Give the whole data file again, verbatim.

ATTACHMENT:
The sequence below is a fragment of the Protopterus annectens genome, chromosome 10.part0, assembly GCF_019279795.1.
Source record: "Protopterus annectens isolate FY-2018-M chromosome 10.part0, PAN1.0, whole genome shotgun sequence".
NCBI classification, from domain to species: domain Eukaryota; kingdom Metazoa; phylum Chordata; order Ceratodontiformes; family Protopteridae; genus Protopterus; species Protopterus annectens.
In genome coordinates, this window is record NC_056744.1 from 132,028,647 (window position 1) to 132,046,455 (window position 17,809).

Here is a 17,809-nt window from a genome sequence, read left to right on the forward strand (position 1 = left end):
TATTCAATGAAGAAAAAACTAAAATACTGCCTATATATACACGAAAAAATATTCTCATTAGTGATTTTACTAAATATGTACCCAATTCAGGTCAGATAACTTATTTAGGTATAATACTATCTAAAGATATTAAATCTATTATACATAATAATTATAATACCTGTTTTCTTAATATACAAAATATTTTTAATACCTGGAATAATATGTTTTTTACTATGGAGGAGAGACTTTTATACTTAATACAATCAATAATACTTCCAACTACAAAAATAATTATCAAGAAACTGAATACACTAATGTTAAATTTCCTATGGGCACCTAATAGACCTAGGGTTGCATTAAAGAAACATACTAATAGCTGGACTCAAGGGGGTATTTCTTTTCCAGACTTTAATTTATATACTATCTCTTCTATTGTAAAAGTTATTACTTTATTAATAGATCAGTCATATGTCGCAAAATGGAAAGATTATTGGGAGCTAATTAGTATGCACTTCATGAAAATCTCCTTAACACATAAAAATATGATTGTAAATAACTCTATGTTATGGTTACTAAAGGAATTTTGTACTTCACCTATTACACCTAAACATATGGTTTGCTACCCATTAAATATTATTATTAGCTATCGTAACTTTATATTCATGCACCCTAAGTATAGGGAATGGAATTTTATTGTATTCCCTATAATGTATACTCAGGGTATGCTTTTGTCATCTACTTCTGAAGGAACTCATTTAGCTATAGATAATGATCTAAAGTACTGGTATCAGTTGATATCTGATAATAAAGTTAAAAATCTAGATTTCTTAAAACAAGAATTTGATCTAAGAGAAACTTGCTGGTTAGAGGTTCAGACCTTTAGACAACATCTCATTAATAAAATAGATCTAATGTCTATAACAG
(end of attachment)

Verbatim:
The sequence below is a fragment of the Protopterus annectens genome, chromosome 10.part0, assembly GCF_019279795.1.
Source record: "Protopterus annectens isolate FY-2018-M chromosome 10.part0, PAN1.0, whole genome shotgun sequence".
NCBI classification, from domain to species: domain Eukaryota; kingdom Metazoa; phylum Chordata; order Ceratodontiformes; family Protopteridae; genus Protopterus; species Protopterus annectens.
In genome coordinates, this window is record NC_056744.1 from 132,028,647 (window position 1) to 132,046,455 (window position 17,809).

Here is a 17,809-nt window from a genome sequence, read left to right on the forward strand (position 1 = left end):
TATTCAATGAAGAAAAAACTAAAATACTGCCTATATATACACGAAAAAATATTCTCATTAGTGATTTTACTAAATATGTACCCAATTCAGGTCAGATAACTTATTTAGGTATAATACTATCTAAAGATATTAAATCTATTATACATAATAATTATAATACCTGTTTTCTTAATATACAAAATATTTTTAATACCTGGAATAATATGTTTTTTACTATGGAGGAGAGACTTTTATACTTAATACAATCAATAATACTTCCAACTACAAAAATAATTATCAAGAAACTGAATACACTAATGTTAAATTTCCTATGGGCACCTAATAGACCTAGGGTTGCATTAAAGAAACATACTAATAGCTGGACTCAAGGGGGTATTTCTTTTCCAGACTTTAATTTATATACTATCTCTTCTATTGTAAAAGTTATTACTTTATTAATAGATCAGTCATATGTCGCAAAATGGAAAGATTATTGGGAGCTAATTAGTATGCACTTCATGAAAATCTCCTTAACACATAAAAATATGATTGTAAATAACTCTATGTTATGGTTACTAAAGGAATTTTGTACTTCACCTATTACACCTAAACATATGGTTTGCTACCCATTAAATATTATTATTAGCTATCGTAACTTTATATTCATGCACCCTAAGTATAGGGAATGGAATTTTATTGTATTCCCTATAATGTATACTCAGGGTATGCTTTTGTCATCTACTTCTGAAGGAACTCATTTAGCTATAGATAATGATCTAAAGTACTGGTATCAGTTGATATCTGATAATAAAGTTAAAAATCTAGATTTCTTAAAACAAGAATTTGATCTAAGAGAAACTTGCTGGTTAGAGGTTCAGACCTTTAGACAACATCTCATTAATAAAATAGATCTAATGTCTATAACAG